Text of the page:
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C.A.P. Andiappan Vs. C.I.T. Madras & ANR [1971] INSC 182 (9 August 1971)

ACT:

Income-tax Act (11 of 1922). s. 49A-Agreement between India and Ceylon, Art 3, item 8-Scope of-Relief under Ceylon Income-tax Ordinance 1932 s. 45(2)-Abatement to which an assessee resident in India and carrying on business in Ceylon is entitled to.

HEADNOTE:

The appellant was a resident in India and was carrying on business in Ceylon. His entire assessable income for the years 1959-60 and 1960-61 was what he earned in Ceylon. He was liable to be assessed :as a non-resident, but, in view of s. 45(2) of the Ceylon Income-tax Ordinance, 1932, and of the Agreement for 'Assessment for Relief or for Avoidance of Double Taxation in India and Ceylon' as provided in s. 49A of the Indian Income tax Act, 1922, he was taxed as if he was a resident in Ceylon and assessed to pay a smaller sum as tax. The Income-tax authorities in India computed the tax under the Indian law :and gave as abatement, the tax payable by him in Ceylon as per the Agreement, and called upon him to pay the balance.

On the questions: (1) whether he was not liable to be taxed at all in India, and (2) if he was liable to be taxed in India, what should have been the proper abatement, the High Court confirmed the order of the Income-tax authorities.

In appeal to this Court,

HELD: (1) Article 3 of the Agreement begins with the words 'Each ,country shall make an assessment in the ordinary way under its own laws.' Therefore, the appellant was liable to be taxed in India. [91E-F] (2) The Article read with item 8 of the Schedule to the Agreement shows that from out of the amount ascertained under the first part of the Article the tax payable by the assessee in the other country in respect of the whole or part of the amount brought to tax under the first part of the Article, should be deducted. The word 'attributable' in the Article means 'payable'. In considering what taxes are attributable to the tax laws of a particular country, one has to take into consideration all the provisions of the statutes levying tax, that is, for determining the tax ,due from an assessee, one has not merely to look to the charging section, but also to the provisions providing exemptions and allowances. So read, the amount of tax attributable to the Ceylonese law is that which ,was ultimately actually levied on the assessee and not the leviable in Ceylon on a nonresident. [92B-G] Ramesh B. Saraiya v. C.I.T. Bombay 55 I.T.R. 699 (S.C.) applied.

89

CIVIL APPELLATE JURISDICTION: Civil Appeals Nos. 1689 and 1690 of 1968.

Appeals from the judgment and order dated January 19, 1967 of the Madras High Court in Writ Petitions Nos. 1030 and 1031 of 1963.

T A. Ramachandran, for the appellant (in both the appeals).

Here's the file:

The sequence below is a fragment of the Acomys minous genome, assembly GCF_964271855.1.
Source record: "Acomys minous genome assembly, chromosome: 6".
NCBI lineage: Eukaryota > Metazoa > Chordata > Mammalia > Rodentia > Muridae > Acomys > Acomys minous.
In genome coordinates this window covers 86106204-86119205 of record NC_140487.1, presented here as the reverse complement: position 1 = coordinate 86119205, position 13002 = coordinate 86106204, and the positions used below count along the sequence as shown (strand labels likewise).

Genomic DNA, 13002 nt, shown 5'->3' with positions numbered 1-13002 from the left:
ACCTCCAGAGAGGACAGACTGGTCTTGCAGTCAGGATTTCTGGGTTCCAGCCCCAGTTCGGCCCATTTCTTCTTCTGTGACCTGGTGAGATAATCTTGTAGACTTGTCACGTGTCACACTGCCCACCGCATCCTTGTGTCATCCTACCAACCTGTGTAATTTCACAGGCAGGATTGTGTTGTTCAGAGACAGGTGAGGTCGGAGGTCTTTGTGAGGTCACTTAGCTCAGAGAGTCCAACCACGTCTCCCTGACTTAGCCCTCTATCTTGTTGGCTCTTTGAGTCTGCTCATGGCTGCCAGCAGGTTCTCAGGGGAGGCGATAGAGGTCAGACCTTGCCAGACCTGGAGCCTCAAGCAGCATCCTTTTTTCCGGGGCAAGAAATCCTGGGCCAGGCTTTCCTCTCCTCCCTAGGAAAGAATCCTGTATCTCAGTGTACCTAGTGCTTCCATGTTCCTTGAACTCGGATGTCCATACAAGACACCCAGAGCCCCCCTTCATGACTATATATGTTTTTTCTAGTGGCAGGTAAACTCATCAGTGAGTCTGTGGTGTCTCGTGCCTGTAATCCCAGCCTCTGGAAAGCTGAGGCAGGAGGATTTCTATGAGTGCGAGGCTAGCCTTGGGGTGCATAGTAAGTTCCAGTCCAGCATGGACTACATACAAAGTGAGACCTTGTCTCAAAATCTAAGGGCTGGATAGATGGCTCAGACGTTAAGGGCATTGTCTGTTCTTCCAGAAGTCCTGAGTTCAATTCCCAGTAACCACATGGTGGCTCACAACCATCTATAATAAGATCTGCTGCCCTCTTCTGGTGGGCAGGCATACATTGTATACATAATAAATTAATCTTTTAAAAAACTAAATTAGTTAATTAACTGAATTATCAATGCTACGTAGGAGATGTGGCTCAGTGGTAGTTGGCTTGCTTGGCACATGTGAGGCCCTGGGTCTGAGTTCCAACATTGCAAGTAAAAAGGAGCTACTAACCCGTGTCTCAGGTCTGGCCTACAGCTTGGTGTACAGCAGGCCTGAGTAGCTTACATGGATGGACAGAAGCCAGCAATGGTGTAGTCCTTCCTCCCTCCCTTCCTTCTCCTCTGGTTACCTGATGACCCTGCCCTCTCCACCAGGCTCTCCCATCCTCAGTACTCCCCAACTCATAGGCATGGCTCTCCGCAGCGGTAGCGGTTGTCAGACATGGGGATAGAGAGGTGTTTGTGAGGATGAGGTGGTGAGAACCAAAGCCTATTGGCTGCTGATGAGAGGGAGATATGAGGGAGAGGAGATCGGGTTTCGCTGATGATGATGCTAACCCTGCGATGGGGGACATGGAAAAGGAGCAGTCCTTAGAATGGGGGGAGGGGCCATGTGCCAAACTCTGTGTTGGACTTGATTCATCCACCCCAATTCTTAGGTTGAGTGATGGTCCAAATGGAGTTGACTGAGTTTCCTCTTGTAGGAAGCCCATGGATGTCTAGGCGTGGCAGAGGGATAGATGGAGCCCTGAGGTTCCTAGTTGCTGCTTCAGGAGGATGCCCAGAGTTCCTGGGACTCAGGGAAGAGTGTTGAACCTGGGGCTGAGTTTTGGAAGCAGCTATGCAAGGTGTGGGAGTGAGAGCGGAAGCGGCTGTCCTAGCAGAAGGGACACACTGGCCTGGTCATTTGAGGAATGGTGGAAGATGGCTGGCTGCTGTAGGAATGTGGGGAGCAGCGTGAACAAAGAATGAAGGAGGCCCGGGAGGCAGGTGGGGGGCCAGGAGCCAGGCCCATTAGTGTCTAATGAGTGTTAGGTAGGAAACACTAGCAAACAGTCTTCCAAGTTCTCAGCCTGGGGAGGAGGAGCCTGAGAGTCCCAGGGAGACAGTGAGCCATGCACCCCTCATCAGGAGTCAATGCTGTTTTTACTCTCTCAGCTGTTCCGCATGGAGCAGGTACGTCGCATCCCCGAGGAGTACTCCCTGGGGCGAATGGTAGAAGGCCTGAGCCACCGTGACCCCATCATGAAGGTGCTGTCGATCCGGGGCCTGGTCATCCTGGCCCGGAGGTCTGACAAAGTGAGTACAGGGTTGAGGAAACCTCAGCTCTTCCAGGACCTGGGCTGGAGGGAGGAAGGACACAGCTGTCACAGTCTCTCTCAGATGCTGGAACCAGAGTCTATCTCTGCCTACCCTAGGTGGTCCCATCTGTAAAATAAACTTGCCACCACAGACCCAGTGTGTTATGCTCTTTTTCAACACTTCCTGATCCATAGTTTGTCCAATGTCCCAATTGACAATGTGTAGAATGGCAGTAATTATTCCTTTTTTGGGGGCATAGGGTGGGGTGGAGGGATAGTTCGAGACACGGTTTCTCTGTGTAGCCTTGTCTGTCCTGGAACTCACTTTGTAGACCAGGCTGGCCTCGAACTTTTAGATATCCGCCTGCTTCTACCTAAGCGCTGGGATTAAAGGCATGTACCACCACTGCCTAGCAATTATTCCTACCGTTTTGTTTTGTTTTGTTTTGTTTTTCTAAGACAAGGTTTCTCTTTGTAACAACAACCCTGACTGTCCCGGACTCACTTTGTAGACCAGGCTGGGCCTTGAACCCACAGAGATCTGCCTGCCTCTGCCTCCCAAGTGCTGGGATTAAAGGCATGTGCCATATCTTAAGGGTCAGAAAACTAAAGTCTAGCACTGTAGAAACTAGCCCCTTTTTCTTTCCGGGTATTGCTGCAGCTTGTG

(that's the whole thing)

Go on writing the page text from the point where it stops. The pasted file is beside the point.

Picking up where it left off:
S. C. Manchanda, R. N. Sachthey, B. D. Sharma and S. P.

Nayar, for the respondents (in both the appeals).

The Judgment of the Court was delivered by Hegde, J. These appeals by certificate arise from the decision of the High Court of Madras in Writ Petitions Nos.

1030 and 1031 of 1963. Therein the petitioner Invoked the extraordinary jurisdiction of the High Court under Article 226 of the Constitution to quash the orders of the Respondents wherein he was not granted the abatement he sought to obtain in the assessment years 1959-60 and 1960-61 The High Court came to the conclusion hat the appellant is not entitled to any in ore abatement than that was given by the authorities under the 'Assessment for Relief or for Avoidance of double Taxation in India and Ceylon' which will be hereinafter referred to S the "agreement". It accordingly dismissed the Writ Petitions but gave a certificate under article 133(1)(c) of the Constitution of India certifying that this is a fit case )r appeal to this Court.

The appellant is a resident in this country. But he carrying on business in Ceylon. During the assessment car 1959-60 he earned a gross income of Rs. 39,473/-id in the assessment year 1'960-61 he earned a gross income of Rs. 39,047/-. He had only a house in India hose annual rental value was Rs. 38,/-. The entire assessable income of his was that what he earned in Ceylon. in his income in Ceylon, he was taxed in a sum of Rs. 919/for the assessment year 1959-60 and in a sum of s. 6,036/for the assessment year 1960-61. For the ,.me income, in India, under the Indian Jaw his tax was computed for the assessment year 1959-60 at Rs. 10,282-62P id for the assessment year 1960-61 at Rs. 9,521 -35P 90 The tax payable by him in Ceylon was given as abatement and he was called upon to pay only the balance. The tax payable by him in Ceylon as a non-resident would have been Rs. 9,889/in the assessment year 1959-60 and Rs. 9,983/in the assessment year 1960-61. But in view of section 45(2) of the Ceylon Income Tax ordinance 1932 and also in view of the 'Agreement' he was taxed as if he was a resident in Ceylon.

Two questions arising for decision are whether he was not liable to be taxed at all in India and if he was liable to be taxed in India, what should have been the proper abatement given to him.

Mr. Ramachandran appearing for the assessee contended firstly that in view of the 'Agreement' entered into between India and Ceylon as provided in section 49C of the Indian Income Tax Act, 1922 he was not liable to be taxed in India at all. In the alternative, he contended' that while determining the tax payable by him in this country, the department should have deducted the entire tax that he would have had to pay had been taxed as a non-resident. For this contention also he relies on the terms of the agreement entered into between India and Ceylon. He does not dispute the fact but for the agreement the assessee would have been liable to pay in this country a tax of Rs. 10,282 -62 p. in the assessment year 1959-60 and Rs. 9,521 -35p. in the assessment year 1960-61.